Rerun: On Aging (2)

But far and away the worst part of aging is the effect on the brain. Memory is the biggest problem. Too often I can’t remember a word or a name. I have trouble remembering the routes to various places I drive. I devise sneaky stratagems for finding the word I want (using thesauruses), recalling names (going through my personal directory), and finding my way around town—a Garmin Automotive GPS Navigation System.

But the odd aspect of aging is that as the brain slows, the incorporeal organ that uses the brain to think, the mind, becomes more expansive and resplendent. I can see, understand, process, and crystalize facets of being human far better than I ever could before. The enhanced facility in thinking addresses primarily the nonmaterial aspects of living—creativity, morality, the nature of love, the breath-taking beauty that surrounds us.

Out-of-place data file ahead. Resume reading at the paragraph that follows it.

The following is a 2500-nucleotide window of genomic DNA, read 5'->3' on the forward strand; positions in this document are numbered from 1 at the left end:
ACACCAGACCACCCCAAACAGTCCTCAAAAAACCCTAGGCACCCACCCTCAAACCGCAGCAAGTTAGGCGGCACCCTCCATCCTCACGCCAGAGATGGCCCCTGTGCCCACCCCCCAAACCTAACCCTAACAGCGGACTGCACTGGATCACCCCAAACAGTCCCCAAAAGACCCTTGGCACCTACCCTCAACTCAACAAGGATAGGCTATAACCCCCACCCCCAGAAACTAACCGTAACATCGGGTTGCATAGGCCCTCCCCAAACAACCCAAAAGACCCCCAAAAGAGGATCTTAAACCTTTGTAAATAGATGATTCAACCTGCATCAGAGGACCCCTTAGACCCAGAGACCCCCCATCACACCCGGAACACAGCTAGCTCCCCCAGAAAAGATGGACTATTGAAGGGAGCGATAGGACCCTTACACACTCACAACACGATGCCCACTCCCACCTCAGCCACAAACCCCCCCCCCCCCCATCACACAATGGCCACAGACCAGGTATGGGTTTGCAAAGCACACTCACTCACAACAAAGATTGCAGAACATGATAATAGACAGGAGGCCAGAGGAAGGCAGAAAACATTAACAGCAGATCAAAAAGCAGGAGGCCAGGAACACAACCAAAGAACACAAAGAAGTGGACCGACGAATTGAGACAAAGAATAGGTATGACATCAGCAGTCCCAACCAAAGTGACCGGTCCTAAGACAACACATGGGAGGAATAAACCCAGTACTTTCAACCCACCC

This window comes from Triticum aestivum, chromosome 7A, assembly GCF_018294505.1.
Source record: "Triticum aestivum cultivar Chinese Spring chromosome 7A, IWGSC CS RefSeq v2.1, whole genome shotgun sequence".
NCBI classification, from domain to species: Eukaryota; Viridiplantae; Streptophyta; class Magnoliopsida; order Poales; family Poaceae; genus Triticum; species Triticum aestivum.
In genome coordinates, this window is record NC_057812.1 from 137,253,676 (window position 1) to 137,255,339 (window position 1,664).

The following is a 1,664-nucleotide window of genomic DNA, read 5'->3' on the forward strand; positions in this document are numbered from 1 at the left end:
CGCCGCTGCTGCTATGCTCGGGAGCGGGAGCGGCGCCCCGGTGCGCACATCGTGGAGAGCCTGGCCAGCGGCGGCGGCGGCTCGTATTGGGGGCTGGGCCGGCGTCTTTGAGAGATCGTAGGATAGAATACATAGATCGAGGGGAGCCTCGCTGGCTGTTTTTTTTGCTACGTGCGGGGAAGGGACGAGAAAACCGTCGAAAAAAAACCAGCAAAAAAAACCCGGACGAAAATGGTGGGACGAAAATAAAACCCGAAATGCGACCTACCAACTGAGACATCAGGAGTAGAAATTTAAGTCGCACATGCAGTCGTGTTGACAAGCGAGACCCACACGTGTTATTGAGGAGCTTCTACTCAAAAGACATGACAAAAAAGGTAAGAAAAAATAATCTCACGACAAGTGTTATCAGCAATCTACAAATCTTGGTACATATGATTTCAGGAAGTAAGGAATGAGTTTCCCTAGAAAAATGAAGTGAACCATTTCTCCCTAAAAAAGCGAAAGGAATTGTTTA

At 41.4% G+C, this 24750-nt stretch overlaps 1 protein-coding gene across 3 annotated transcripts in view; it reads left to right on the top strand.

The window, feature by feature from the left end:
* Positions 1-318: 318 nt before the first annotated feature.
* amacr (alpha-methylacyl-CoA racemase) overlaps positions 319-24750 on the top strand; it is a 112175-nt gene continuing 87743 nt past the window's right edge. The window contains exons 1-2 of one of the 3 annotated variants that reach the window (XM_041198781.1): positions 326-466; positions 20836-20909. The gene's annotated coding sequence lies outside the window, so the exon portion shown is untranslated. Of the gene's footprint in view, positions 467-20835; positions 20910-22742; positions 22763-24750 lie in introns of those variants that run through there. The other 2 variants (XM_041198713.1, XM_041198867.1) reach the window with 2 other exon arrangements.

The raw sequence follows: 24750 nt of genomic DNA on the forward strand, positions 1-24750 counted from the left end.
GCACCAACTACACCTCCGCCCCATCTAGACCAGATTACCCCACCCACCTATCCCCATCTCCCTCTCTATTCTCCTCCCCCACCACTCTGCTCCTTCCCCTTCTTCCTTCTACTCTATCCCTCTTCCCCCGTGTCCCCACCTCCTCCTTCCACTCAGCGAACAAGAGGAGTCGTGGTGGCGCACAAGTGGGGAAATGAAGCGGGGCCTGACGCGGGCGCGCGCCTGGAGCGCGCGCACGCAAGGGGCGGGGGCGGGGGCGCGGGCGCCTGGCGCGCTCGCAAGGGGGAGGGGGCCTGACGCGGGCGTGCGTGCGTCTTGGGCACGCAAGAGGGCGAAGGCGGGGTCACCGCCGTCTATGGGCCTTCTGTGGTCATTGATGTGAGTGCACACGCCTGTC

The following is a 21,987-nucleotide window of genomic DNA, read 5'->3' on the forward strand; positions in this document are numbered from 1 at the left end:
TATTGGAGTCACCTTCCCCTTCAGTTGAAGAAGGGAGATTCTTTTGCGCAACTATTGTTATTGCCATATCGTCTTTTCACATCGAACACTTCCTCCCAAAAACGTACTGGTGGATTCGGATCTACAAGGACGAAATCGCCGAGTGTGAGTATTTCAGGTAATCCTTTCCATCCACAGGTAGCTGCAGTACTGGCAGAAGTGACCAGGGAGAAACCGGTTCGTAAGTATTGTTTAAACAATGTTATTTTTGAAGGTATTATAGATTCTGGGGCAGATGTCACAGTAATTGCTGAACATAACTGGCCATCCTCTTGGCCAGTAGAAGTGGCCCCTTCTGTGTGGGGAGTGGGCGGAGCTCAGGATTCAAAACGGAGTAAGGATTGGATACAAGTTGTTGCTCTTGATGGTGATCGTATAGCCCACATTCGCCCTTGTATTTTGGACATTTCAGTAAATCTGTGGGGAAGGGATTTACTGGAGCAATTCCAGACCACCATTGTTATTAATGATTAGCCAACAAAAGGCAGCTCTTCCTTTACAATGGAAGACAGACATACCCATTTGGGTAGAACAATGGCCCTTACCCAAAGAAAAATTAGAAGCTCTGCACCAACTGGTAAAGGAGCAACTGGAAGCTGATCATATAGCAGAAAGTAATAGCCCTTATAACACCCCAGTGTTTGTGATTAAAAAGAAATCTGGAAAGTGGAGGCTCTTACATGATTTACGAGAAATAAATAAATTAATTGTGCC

Most important to me is that what I care about most—writing—is flourishing as never before. My use of language is better than it has ever been. I’m more facile with words and write faster than I once did. The right words come to me like flashes of lightening. I grasp and express connections and relationships I was blind to when I was younger.

So I have no complaints. As long as the mind grows and flourishes, the aging of the body is more than tolerable.

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